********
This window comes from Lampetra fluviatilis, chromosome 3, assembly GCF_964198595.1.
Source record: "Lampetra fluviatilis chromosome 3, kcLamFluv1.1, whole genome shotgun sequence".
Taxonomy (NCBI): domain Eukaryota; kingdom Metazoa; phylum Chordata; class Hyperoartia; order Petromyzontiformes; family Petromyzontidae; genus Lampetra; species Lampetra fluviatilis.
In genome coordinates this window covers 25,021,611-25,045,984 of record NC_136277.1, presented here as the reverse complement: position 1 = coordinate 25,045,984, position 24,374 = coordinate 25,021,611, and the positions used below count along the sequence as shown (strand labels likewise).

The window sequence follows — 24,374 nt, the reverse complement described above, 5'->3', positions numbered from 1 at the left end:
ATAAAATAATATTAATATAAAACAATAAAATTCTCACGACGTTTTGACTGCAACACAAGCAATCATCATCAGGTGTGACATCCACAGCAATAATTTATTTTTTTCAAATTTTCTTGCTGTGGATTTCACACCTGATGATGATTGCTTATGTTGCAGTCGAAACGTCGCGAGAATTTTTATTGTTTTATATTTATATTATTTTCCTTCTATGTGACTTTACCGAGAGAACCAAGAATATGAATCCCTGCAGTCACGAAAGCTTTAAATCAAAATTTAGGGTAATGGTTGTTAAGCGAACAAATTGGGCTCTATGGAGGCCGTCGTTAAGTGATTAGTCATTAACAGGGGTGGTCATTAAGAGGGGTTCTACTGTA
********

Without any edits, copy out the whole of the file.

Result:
This window comes from Lampetra fluviatilis, chromosome 3, assembly GCF_964198595.1.
Source record: "Lampetra fluviatilis chromosome 3, kcLamFluv1.1, whole genome shotgun sequence".
Taxonomy (NCBI): domain Eukaryota; kingdom Metazoa; phylum Chordata; class Hyperoartia; order Petromyzontiformes; family Petromyzontidae; genus Lampetra; species Lampetra fluviatilis.
In genome coordinates this window covers 25,021,611-25,045,984 of record NC_136277.1, presented here as the reverse complement: position 1 = coordinate 25,045,984, position 24,374 = coordinate 25,021,611, and the positions used below count along the sequence as shown (strand labels likewise).

The window sequence follows — 24,374 nt, the reverse complement described above, 5'->3', positions numbered from 1 at the left end:
ATAAAATAATATTAATATAAAACAATAAAATTCTCACGACGTTTTGACTGCAACACAAGCAATCATCATCAGGTGTGACATCCACAGCAATAATTTATTTTTTTCAAATTTTCTTGCTGTGGATTTCACACCTGATGATGATTGCTTATGTTGCAGTCGAAACGTCGCGAGAATTTTTATTGTTTTATATTTATATTATTTTCCTTCTATGTGACTTTACCGAGAGAACCAAGAATATGAATCCCTGCAGTCACGAAAGCTTTAAATCAAAATTTAGGGTAATGGTTGTTAAGCGAACAAATTGGGCTCTATGGAGGCCGTCGTTAAGTGATTAGTCATTAACAGGGGTGGTCATTAAGAGGGGTTCTACTGTA